(1) In the case of periods of absence from work on account of sickness or personal injury commencing after December 31, 1963, the exclusion provided by section 105(d) does not apply to amounts attributable to the first 30 calendar days of each such period, if such amounts are at a rate which exceeds 75 percent of the employee's “regular weekly rate of wages”, as determined under subparagraph (5) of this paragraph. If the amounts are at a rate of 75 percent or less of the employee's “regular weekly rate of wages”, the exclusion provided by section 105(d) does not apply to amounts attributable to the first 7 calendar days of each such period, unless the employee is hospitalized on account of personal injury or sickness for at least one day during the period of absence from work. The 7- or 30-day waiting period (whichever is applicable) applies to each period of absence from work because of personal injury or sickness, regardless of the frequency of such absences or the closeness in time to any prior period of absence from work because of personal injury or sickness. The waiting period is to be counted by beginning with the first work day for which the employee was absent. These rules may be illustrated by the following examples:
Example 1.
Employee A is absent from work because of sickness on Tuesday, January 7, 1964, and returns to work on the morning of Thursday, February 13, 1964. He suffers a relapse and again becomes absent from work on the afternoon of Thursday, February 13, 1964. A's return to work on the morning of Thursday, February 13, 1964, terminates the first period of absence from work because of sickness, and a new period of absence from work because of sickness begins on the afternoon of Thursday, February 13, 1964.
Example 2.
Employee B normally works five days (Monday through Friday) during each week. On Saturday, January 11, 1964 (a nonworking day), B becomes sick or injured and as a result he does not return to work until Monday, February 17, 1964. The period of absence from work commences on Monday, January 13, 1964, and terminates when B returns to work on Monday, February 17, 1964. Assuming B receives amounts under his employer's wage continuation plan at a rate exceeding 75 percent of his “regular weekly rate of wages” (as determined under subparagraph (5) of this paragraph), the exclusion provided by section 105(d) does not apply to amounts B receives under his employer's wage continuation plan which are attributable to the 30-day period commencing Monday, January 13, 1964, and ending Tuesday, February 11, 1964, inclusive. If B receives amounts under his employer's wage continuation plan at a rate which is 75 percent or less of his “regular weekly rate of wages” and he is not hospitalized during the period of absence from work, the exclusion provided by section 105(d) does not apply to amounts B receives which are attributable to the 7-day period commencing Monday, January 13, 1964, and ending Sunday, January 19, 1964, inclusive.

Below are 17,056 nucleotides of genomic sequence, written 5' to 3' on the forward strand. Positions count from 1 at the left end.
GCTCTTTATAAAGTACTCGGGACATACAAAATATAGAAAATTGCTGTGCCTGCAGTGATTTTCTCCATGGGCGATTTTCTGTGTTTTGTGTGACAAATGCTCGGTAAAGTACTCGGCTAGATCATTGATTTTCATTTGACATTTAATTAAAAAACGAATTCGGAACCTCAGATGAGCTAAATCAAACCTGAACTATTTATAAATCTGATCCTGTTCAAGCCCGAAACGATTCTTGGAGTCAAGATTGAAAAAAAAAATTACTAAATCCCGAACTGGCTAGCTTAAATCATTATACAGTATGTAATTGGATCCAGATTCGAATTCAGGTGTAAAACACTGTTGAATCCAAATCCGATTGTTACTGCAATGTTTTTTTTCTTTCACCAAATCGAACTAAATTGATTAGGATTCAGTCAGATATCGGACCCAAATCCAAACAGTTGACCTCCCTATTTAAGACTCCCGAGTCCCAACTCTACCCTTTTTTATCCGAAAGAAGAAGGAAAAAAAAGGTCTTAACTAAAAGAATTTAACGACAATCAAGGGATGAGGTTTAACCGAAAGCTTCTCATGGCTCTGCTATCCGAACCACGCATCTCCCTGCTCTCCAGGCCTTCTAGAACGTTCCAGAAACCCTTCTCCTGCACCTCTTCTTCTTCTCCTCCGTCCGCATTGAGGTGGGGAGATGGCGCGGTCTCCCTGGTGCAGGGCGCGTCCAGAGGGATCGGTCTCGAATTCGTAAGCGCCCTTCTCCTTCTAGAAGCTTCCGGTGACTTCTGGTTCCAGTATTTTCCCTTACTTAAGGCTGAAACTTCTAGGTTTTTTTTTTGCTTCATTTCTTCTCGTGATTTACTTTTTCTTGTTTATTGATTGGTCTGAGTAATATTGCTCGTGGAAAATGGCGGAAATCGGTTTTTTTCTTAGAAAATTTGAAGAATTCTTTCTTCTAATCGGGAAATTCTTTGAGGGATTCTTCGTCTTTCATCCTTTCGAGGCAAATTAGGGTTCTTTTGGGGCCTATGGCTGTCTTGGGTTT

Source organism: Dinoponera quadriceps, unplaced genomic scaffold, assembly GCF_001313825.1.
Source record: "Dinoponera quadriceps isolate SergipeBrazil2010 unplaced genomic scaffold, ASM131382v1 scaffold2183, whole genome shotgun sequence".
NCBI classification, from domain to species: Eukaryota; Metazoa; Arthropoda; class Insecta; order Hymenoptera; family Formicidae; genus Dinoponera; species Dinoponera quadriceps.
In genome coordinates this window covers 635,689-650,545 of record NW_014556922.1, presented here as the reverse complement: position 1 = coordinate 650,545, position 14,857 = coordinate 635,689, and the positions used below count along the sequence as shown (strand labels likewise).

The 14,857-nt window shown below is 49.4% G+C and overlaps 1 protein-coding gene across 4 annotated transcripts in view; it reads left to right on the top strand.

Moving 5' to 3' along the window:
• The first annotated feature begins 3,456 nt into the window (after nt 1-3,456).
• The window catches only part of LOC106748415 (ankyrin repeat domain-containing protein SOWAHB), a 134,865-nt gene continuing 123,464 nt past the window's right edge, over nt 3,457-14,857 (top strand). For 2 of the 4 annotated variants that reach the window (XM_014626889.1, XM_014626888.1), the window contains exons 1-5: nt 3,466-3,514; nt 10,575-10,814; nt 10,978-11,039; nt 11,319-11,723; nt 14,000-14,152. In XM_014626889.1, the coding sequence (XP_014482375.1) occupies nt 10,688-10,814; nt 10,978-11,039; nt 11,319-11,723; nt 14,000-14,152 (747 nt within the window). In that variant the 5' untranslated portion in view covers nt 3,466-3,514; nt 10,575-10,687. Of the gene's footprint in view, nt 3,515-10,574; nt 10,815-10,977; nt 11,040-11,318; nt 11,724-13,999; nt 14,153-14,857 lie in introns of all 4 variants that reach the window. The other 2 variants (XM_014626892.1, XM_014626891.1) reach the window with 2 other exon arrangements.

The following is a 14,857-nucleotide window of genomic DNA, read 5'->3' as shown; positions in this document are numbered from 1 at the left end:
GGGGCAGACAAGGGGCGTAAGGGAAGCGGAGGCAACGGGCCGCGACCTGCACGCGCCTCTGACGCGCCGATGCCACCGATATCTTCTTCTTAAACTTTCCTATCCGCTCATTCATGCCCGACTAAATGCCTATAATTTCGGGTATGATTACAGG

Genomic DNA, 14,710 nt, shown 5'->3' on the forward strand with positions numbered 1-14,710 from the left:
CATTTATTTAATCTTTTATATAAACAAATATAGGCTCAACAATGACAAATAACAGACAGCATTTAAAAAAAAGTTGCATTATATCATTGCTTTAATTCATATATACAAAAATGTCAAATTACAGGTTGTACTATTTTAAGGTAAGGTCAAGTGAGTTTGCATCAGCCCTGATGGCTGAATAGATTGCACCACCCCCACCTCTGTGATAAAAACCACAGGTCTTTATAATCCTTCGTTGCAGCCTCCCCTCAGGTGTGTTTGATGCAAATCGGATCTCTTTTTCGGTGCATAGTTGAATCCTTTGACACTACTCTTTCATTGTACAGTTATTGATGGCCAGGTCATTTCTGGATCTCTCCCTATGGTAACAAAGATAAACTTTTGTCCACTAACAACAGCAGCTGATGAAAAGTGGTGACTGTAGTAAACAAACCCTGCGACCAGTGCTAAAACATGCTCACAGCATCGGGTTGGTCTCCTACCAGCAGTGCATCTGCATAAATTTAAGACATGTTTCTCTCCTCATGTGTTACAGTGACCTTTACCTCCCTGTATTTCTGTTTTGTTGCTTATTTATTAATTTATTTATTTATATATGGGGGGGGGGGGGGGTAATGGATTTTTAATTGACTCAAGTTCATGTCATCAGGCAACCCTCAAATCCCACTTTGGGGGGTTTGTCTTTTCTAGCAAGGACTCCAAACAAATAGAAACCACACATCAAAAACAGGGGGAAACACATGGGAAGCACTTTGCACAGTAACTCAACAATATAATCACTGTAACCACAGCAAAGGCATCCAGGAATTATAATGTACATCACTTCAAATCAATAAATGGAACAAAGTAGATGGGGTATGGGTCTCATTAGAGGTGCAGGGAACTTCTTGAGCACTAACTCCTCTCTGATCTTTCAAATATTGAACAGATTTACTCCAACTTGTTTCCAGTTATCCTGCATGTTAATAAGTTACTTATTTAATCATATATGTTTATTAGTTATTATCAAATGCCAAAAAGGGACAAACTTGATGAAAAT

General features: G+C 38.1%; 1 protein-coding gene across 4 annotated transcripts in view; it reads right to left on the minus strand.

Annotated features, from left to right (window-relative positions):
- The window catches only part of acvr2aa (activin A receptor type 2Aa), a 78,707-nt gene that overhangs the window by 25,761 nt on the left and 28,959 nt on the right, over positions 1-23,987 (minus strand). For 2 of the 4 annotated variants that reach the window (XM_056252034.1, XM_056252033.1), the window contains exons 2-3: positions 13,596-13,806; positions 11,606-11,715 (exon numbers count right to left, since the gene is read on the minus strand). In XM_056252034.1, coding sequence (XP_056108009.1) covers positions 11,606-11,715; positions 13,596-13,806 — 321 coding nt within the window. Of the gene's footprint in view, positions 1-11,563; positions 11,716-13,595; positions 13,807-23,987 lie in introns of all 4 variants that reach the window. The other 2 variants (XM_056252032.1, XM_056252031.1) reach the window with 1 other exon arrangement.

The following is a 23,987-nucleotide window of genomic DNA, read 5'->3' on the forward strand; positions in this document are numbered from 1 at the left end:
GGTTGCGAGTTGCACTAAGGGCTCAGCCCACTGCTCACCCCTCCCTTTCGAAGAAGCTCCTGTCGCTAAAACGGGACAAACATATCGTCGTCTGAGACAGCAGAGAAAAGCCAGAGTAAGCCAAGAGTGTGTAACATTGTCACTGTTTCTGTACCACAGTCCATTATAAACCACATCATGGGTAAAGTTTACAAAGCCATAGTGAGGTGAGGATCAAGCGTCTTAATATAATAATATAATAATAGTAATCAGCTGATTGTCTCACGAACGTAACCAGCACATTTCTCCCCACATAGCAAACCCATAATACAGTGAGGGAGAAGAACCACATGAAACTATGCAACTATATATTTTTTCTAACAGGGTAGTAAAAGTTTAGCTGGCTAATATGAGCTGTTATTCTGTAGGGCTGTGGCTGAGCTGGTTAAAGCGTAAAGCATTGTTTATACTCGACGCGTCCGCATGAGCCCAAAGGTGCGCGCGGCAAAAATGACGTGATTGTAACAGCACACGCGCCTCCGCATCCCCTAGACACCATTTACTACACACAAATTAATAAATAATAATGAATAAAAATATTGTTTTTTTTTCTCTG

Example 3.
Employee C is sick or incurs a personal injury which causes him to be absent from work for two weeks. He receives amounts under his employer's wage continuation plan at a rate which is 75 percent or less of his “regular weekly rate of wages” (as determined under subparagraph (5) of this paragraph) and is hospitalized from the eighth through the eleventh day of his absence. Since C was hospitalized on account of personal injury or sickness for at least one day during the period of absence, the 7-day waiting period does not apply, and, subject to the other requirements of section 105(d), C is entitled to an exclusion with respect to the amounts received under his employer's plan attributable to the two- week period of absence. If C were receiving amounts under his employer's wage continuation plan at a rate exceeding 75 percent of his “regular weekly rate of wages”, he would not be entitled to an exclusion under section 105(d).
(2) For the purpose of starting the 7- or 30-day waiting period, whichever is applicable, if the period of absence commences after the start of a working day, the amount received with respect to the portion of such day that the employee is absent from work shall be considered an amount attributable to the first calendar day of the period of absence from work. This rule may be illustrated by the following example:
Example.
Employee D normally works from 9 a.m. until 5:30 p.m. on five days (Monday through Friday) during each week. From noon on Wednesday, January 8, 1964, until noon on Monday, February 17, 1964, D is absent from work on account of personal injury or sickness but is not hospitalized at any time during this period. D receives amounts under his employer's wage continuation plan at a rate not exceeding 75 percent of his “regular weekly rate of wages” (as determined under subparagraph (5) of this paragraph). Section 105(d) does not apply to amounts received by D under his employer's wage continuation plan which are attributable to the calendar period beginning January 8, 1964, and continuing through January 14, 1964, inclusive. However, if the other requirements of section 105(d) are met, D may exclude from gross income amounts attributable to the remainder of the period of absence, ending at noon on Monday, February 17, 1964.
(3) If the exclusion is subject to a 7- or 30-calendar-day waiting period, any amount attributable to such 7- or 30- calendar-day waiting period includes all amounts paid therefor, regardless of the number of work days included in such 7 or 30 calendar days. For example, if on one of the days included in the waiting period, an employee would have worked two 8-hour shifts, the amount he is paid for the two shifts is considered to be attributable to only one calendar day.